I'm at Fine Grind getting my morning buzz, today Derek telling me about Mythbuntu, which I didn't know about.
I spent the morning distancing myself from some of the things other Quakers are doing, living up to their reputation as "protestants" i.e. people who protest a lot.
Fortunately, Friends have a long history of networking more constructively, aren't just into tearing down. I'm pleased how it's going in Portland for example, lots of meetings about how to best assist the most needy, especially in the education sector.
My Saturday Academy work is starting to pay off, in terms of our public school teachers paying more attention, getting excited about their prospects in a world class high tech capital.
Derek and I talk home economics a lot, which is more about energy and metering than most people realize, given the subject got dropped for no good reason, from Portland Public Schools.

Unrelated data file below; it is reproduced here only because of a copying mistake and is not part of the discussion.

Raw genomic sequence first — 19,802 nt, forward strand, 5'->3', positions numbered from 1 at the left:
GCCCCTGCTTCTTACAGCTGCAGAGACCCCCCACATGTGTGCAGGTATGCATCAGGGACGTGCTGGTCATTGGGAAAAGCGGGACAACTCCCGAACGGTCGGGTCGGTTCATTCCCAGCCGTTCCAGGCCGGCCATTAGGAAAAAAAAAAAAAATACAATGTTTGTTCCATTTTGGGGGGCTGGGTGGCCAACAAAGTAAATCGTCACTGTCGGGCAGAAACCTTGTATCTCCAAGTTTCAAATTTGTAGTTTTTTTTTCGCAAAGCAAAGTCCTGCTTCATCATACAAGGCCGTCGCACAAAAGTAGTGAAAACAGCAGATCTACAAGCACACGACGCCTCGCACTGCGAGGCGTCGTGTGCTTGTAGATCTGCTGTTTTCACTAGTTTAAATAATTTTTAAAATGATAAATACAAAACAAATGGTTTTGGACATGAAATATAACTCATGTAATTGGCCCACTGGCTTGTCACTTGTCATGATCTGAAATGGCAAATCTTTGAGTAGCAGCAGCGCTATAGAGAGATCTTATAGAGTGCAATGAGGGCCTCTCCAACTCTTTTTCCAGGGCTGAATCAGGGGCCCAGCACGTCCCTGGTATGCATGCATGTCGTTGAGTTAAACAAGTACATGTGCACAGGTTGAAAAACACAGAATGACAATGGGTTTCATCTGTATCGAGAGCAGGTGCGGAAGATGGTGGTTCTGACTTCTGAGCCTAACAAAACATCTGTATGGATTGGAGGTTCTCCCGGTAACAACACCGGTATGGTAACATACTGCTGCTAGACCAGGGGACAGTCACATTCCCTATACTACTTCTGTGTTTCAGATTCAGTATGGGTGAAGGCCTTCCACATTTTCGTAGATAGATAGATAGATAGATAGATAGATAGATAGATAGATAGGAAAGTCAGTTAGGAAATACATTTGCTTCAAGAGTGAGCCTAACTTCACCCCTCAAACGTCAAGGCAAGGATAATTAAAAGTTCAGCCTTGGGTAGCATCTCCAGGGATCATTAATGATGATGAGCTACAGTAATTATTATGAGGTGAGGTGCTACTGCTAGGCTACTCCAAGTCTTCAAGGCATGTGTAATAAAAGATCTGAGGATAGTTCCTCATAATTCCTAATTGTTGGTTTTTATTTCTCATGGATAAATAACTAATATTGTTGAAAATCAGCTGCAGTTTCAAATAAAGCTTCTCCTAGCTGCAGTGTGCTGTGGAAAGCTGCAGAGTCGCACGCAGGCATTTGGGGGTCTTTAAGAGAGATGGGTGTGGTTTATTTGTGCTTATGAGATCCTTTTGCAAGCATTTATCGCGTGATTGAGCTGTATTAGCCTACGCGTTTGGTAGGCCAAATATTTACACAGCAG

Call it something else if you like, but this intersection of food prep, energy budgeting, investing in durable goods, home edutainment, is what everyday living is all about. To cut that out of the schools was a terrible idea, wonder who thought of it.
Of course today, knowing about energy grids and programmable home entertainment devices, social networking software is part of what's to know. How're you gonna have that dinner party or planning meeting if you're not up on Facebook or Twitter or any of those?
Those are some of the skills Quakers might share, especially if generation Y, but others too if you're lucky enough to get into one of our schools.
My business model involves pumping it out there (useful curriculum stuff, lots of it open source), sometimes through coffee shops, directly to laptops.